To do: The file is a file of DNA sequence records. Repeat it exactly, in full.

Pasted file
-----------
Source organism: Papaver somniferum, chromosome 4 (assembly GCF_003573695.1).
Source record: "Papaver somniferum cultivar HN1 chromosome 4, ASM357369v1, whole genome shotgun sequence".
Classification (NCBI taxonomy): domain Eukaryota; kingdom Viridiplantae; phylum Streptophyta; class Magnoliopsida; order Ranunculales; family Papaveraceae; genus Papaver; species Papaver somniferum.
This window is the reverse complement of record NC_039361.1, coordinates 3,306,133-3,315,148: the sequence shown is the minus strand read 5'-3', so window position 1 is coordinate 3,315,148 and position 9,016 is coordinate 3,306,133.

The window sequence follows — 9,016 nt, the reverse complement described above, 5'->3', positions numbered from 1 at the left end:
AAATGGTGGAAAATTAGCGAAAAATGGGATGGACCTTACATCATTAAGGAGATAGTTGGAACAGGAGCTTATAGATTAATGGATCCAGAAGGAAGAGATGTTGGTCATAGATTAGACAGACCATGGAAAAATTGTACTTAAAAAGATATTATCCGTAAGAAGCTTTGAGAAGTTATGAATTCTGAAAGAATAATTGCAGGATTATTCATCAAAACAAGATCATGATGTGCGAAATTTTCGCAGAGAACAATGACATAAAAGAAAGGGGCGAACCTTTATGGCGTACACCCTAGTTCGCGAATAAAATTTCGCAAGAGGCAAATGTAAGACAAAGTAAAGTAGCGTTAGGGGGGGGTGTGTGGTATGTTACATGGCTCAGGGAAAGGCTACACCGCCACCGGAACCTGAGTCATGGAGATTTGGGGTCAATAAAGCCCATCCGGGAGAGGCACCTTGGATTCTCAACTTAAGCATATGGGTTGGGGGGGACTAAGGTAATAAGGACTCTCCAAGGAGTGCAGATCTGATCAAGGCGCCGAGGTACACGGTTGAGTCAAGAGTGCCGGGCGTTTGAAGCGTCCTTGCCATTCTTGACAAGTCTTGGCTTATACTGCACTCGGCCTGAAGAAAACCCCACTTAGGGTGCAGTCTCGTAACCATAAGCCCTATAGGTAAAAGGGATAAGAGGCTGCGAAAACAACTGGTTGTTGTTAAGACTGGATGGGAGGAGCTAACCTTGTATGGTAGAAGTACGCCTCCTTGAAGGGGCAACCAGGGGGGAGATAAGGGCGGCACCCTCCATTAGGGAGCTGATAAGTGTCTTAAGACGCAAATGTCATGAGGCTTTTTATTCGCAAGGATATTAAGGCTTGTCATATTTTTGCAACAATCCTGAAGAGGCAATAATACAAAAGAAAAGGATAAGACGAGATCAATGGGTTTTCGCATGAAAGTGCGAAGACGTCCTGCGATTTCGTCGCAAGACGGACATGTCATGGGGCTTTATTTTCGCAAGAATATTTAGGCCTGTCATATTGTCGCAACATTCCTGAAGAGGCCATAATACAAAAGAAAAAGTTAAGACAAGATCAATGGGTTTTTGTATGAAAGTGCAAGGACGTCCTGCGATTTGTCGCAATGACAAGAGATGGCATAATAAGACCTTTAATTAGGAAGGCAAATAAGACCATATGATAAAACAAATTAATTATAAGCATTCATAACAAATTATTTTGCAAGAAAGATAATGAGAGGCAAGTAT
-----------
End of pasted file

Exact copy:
Source organism: Papaver somniferum, chromosome 4 (assembly GCF_003573695.1).
Source record: "Papaver somniferum cultivar HN1 chromosome 4, ASM357369v1, whole genome shotgun sequence".
Classification (NCBI taxonomy): domain Eukaryota; kingdom Viridiplantae; phylum Streptophyta; class Magnoliopsida; order Ranunculales; family Papaveraceae; genus Papaver; species Papaver somniferum.
This window is the reverse complement of record NC_039361.1, coordinates 3,306,133-3,315,148: the sequence shown is the minus strand read 5'-3', so window position 1 is coordinate 3,315,148 and position 9,016 is coordinate 3,306,133.

The window sequence follows — 9,016 nt, the reverse complement described above, 5'->3', positions numbered from 1 at the left end:
AAATGGTGGAAAATTAGCGAAAAATGGGATGGACCTTACATCATTAAGGAGATAGTTGGAACAGGAGCTTATAGATTAATGGATCCAGAAGGAAGAGATGTTGGTCATAGATTAGACAGACCATGGAAAAATTGTACTTAAAAAGATATTATCCGTAAGAAGCTTTGAGAAGTTATGAATTCTGAAAGAATAATTGCAGGATTATTCATCAAAACAAGATCATGATGTGCGAAATTTTCGCAGAGAACAATGACATAAAAGAAAGGGGCGAACCTTTATGGCGTACACCCTAGTTCGCGAATAAAATTTCGCAAGAGGCAAATGTAAGACAAAGTAAAGTAGCGTTAGGGGGGGGTGTGTGGTATGTTACATGGCTCAGGGAAAGGCTACACCGCCACCGGAACCTGAGTCATGGAGATTTGGGGTCAATAAAGCCCATCCGGGAGAGGCACCTTGGATTCTCAACTTAAGCATATGGGTTGGGGGGGACTAAGGTAATAAGGACTCTCCAAGGAGTGCAGATCTGATCAAGGCGCCGAGGTACACGGTTGAGTCAAGAGTGCCGGGCGTTTGAAGCGTCCTTGCCATTCTTGACAAGTCTTGGCTTATACTGCACTCGGCCTGAAGAAAACCCCACTTAGGGTGCAGTCTCGTAACCATAAGCCCTATAGGTAAAAGGGATAAGAGGCTGCGAAAACAACTGGTTGTTGTTAAGACTGGATGGGAGGAGCTAACCTTGTATGGTAGAAGTACGCCTCCTTGAAGGGGCAACCAGGGGGGAGATAAGGGCGGCACCCTCCATTAGGGAGCTGATAAGTGTCTTAAGACGCAAATGTCATGAGGCTTTTTATTCGCAAGGATATTAAGGCTTGTCATATTTTTGCAACAATCCTGAAGAGGCAATAATACAAAAGAAAAGGATAAGACGAGATCAATGGGTTTTCGCATGAAAGTGCGAAGACGTCCTGCGATTTCGTCGCAAGACGGACATGTCATGGGGCTTTATTTTCGCAAGAATATTTAGGCCTGTCATATTGTCGCAACATTCCTGAAGAGGCCATAATACAAAAGAAAAAGTTAAGACAAGATCAATGGGTTTTTGTATGAAAGTGCAAGGACGTCCTGCGATTTGTCGCAATGACAAGAGATGGCATAATAAGACCTTTAATTAGGAAGGCAAATAAGACCATATGATAAAACAAATTAATTATAAGCATTCATAACAAATTATTTTGCAAGAAAGATAATGAGAGGCAAGTAT